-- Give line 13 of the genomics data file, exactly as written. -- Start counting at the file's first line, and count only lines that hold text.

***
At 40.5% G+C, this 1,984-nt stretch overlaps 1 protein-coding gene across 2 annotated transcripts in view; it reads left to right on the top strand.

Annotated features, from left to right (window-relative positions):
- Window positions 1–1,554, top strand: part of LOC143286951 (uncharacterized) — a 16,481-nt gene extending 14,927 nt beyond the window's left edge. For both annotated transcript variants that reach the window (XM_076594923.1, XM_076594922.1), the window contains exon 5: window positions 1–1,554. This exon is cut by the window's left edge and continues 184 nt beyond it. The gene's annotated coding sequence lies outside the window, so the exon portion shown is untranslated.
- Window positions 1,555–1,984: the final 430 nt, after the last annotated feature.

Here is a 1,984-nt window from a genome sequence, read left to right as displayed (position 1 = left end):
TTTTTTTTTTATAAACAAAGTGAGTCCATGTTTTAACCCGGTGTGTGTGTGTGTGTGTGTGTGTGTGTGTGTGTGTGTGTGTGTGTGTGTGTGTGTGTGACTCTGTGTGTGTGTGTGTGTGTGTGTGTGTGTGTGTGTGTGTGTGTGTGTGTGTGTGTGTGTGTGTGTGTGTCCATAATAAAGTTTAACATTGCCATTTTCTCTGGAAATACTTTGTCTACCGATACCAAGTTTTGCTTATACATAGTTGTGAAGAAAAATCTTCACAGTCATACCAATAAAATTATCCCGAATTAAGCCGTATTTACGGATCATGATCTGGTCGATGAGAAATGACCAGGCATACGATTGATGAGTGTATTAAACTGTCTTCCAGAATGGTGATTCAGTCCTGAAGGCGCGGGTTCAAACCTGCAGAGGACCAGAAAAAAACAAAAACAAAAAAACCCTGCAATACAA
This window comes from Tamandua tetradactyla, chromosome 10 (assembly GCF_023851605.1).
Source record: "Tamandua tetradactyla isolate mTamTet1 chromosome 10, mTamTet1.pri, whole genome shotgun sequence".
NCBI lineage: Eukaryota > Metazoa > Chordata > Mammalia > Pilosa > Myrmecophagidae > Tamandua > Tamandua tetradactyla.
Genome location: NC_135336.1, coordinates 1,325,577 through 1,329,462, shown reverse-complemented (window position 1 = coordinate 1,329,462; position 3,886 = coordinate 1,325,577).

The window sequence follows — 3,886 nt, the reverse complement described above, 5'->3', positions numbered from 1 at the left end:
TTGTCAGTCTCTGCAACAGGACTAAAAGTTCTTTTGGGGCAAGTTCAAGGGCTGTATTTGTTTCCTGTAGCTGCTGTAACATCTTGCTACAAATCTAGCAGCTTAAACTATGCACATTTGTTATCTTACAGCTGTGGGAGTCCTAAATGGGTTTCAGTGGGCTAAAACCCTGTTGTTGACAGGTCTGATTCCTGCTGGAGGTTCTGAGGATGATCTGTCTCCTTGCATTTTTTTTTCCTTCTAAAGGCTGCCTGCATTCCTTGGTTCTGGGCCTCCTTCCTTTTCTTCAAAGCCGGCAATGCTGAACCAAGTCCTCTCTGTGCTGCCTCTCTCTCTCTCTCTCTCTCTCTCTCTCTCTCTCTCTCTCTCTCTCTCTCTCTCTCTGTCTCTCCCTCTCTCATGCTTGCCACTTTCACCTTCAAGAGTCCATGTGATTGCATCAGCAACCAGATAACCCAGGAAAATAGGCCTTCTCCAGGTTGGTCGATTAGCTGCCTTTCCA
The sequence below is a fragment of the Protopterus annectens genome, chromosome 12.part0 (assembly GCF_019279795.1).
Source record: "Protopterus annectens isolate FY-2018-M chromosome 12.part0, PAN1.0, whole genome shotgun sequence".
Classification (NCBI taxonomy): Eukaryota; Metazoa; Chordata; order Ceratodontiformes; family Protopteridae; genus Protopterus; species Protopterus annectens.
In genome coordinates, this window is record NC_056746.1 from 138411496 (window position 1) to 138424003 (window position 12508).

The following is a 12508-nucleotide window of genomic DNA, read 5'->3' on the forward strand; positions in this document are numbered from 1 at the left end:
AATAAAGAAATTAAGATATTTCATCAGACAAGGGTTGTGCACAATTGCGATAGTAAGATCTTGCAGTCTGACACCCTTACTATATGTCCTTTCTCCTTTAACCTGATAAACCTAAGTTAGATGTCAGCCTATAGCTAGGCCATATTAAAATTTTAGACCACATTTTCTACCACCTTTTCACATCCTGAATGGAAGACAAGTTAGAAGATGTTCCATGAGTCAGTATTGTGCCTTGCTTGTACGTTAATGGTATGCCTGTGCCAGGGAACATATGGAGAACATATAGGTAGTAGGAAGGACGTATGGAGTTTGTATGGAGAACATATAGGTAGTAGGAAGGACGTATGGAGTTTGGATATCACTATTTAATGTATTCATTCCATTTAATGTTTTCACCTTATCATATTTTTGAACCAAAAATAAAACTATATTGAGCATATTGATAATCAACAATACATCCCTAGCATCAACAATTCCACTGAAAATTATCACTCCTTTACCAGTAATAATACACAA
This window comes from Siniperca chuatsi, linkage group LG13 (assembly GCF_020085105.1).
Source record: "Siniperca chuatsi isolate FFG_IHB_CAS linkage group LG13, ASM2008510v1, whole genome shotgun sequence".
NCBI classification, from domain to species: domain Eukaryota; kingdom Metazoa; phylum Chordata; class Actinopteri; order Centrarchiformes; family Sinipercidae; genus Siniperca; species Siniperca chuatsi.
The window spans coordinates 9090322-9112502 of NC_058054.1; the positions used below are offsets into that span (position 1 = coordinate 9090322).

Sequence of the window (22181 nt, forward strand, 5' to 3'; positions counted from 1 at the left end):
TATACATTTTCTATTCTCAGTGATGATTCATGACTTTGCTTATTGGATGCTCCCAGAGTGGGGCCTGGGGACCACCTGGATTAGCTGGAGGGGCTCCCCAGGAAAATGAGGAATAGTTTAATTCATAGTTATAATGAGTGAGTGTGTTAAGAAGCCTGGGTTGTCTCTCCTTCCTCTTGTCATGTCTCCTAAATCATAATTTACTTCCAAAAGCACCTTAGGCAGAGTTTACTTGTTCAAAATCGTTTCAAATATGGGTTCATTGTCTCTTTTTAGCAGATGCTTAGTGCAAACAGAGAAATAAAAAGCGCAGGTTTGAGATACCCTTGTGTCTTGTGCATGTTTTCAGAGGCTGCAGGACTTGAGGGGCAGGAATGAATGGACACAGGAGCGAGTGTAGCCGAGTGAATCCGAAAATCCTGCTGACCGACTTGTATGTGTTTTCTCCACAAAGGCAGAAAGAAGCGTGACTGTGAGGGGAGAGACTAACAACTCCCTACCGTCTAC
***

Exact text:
The sequence below is a fragment of the Protopterus annectens genome, chromosome 12.part0 (assembly GCF_019279795.1).